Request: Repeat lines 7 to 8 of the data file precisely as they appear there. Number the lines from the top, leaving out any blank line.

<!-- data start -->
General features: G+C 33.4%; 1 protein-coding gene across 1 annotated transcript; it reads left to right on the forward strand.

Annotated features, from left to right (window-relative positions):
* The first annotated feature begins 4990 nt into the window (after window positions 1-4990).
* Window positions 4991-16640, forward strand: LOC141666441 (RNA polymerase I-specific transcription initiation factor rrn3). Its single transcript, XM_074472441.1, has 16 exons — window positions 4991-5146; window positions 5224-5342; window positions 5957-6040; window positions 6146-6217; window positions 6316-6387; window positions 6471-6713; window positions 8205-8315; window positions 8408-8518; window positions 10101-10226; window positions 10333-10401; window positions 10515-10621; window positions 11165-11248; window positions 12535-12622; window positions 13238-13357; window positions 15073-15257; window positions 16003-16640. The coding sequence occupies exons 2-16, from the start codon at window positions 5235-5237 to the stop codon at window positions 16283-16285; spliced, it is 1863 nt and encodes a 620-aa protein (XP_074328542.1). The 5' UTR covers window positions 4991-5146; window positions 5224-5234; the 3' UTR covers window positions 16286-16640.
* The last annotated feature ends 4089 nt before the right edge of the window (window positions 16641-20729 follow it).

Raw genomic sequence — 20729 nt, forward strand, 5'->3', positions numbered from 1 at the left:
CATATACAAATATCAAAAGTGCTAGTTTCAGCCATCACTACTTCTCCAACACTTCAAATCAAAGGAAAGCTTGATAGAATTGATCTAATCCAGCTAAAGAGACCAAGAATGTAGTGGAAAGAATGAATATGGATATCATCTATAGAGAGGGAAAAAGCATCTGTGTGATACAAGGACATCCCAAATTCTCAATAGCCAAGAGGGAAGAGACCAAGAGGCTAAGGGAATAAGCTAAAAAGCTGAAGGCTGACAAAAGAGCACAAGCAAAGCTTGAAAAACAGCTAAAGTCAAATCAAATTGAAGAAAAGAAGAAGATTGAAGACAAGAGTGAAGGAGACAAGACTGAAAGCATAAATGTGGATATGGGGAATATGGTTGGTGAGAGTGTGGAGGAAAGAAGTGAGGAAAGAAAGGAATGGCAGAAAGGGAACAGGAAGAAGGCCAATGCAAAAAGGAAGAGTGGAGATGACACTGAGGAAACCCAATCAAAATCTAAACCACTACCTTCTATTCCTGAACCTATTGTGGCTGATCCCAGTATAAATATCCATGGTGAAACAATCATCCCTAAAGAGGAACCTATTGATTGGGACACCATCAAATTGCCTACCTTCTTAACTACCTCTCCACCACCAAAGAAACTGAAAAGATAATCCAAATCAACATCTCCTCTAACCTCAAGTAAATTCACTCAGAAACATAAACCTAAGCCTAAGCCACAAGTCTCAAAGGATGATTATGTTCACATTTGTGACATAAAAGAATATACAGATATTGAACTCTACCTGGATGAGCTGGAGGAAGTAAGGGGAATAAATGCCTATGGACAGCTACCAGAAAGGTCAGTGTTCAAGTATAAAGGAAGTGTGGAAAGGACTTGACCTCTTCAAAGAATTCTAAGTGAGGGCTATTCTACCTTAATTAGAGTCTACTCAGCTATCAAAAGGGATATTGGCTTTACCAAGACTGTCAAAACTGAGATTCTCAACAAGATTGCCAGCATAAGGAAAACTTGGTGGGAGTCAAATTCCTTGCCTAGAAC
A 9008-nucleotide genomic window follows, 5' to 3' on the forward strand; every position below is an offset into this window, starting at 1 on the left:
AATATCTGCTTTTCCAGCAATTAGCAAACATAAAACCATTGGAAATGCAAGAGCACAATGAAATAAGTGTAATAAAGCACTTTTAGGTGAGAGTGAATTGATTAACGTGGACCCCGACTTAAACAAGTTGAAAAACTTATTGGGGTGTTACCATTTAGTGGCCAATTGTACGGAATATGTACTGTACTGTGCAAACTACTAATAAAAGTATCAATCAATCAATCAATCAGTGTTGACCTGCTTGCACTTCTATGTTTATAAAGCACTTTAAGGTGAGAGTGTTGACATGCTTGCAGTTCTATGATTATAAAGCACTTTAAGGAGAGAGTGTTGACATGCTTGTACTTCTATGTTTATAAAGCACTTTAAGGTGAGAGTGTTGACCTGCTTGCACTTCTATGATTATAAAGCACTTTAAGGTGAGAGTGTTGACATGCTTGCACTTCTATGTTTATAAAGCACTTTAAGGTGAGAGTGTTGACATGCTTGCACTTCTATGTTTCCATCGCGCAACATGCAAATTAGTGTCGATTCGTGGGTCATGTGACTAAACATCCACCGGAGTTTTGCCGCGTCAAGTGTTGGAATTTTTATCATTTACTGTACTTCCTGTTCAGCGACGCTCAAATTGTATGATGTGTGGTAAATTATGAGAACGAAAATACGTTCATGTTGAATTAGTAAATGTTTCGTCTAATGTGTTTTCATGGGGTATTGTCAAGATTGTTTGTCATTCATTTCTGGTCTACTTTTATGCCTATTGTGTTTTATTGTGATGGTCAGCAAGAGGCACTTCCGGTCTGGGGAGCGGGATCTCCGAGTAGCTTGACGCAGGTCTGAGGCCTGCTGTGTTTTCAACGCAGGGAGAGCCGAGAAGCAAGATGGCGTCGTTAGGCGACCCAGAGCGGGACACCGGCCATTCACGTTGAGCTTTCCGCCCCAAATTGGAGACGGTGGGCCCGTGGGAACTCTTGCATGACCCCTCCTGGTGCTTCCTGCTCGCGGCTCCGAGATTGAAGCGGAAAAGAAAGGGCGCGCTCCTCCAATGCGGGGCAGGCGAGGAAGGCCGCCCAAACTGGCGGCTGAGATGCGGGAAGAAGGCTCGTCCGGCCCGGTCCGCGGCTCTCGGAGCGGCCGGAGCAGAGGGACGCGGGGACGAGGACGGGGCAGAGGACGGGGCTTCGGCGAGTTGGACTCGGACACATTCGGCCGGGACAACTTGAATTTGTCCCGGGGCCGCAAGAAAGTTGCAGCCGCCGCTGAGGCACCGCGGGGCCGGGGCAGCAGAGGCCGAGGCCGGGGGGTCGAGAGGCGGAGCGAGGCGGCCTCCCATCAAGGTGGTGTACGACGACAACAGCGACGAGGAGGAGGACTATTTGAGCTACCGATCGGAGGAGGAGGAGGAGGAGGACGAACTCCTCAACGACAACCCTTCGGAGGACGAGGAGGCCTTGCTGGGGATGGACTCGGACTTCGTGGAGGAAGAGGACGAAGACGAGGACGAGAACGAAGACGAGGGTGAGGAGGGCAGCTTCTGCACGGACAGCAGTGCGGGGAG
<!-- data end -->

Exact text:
CATATACAAATATCAAAAGTGCTAGTTTCAGCCATCACTACTTCTCCAACACTTCAAATCAAAGGAAAGCTTGATAGAATTGATCTAATCCAGCTAAAGAGACCAAGAATGTAGTGGAAAGAATGAATATGGATATCATCTATAGAGAGGGAAAAAGCATCTGTGTGATACAAGGACATCCCAAATTCTCAATAGCCAAGAGGGAAGAGACCAAGAGGCTAAGGGAATAAGCTAAAAAGCTGAAGGCTGACAAAAGAGCACAAGCAAAGCTTGAAAAACAGCTAAAGTCAAATCAAATTGAAGAAAAGAAGAAGATTGAAGACAAGAGTGAAGGAGACAAGACTGAAAGCATAAATGTGGATATGGGGAATATGGTTGGTGAGAGTGTGGAGGAAAGAAGTGAGGAAAGAAAGGAATGGCAGAAAGGGAACAGGAAGAAGGCCAATGCAAAAAGGAAGAGTGGAGATGACACTGAGGAAACCCAATCAAAATCTAAACCACTACCTTCTATTCCTGAACCTATTGTGGCTGATCCCAGTATAAATATCCATGGTGAAACAATCATCCCTAAAGAGGAACCTATTGATTGGGACACCATCAAATTGCCTACCTTCTTAACTACCTCTCCACCACCAAAGAAACTGAAAAGATAATCCAAATCAACATCTCCTCTAACCTCAAGTAAATTCACTCAGAAACATAAACCTAAGCCTAAGCCACAAGTCTCAAAGGATGATTATGTTCACATTTGTGACATAAAAGAATATACAGATATTGAACTCTACCTGGATGAGCTGGAGGAAGTAAGGGGAATAAATGCCTATGGACAGCTACCAGAAAGGTCAGTGTTCAAGTATAAAGGAAGTGTGGAAAGGACTTGACCTCTTCAAAGAATTCTAAGTGAGGGCTATTCTACCTTAATTAGAGTCTACTCAGCTATCAAAAGGGATATTGGCTTTACCAAGACTGTCAAAACTGAGATTCTCAACAAGATTGCCAGCATAAGGAAAACTTGGTGGGAGTCAAATTCCTTGCCTAGAAC
A 9008-nucleotide genomic window follows, 5' to 3' on the forward strand; every position below is an offset into this window, starting at 1 on the left: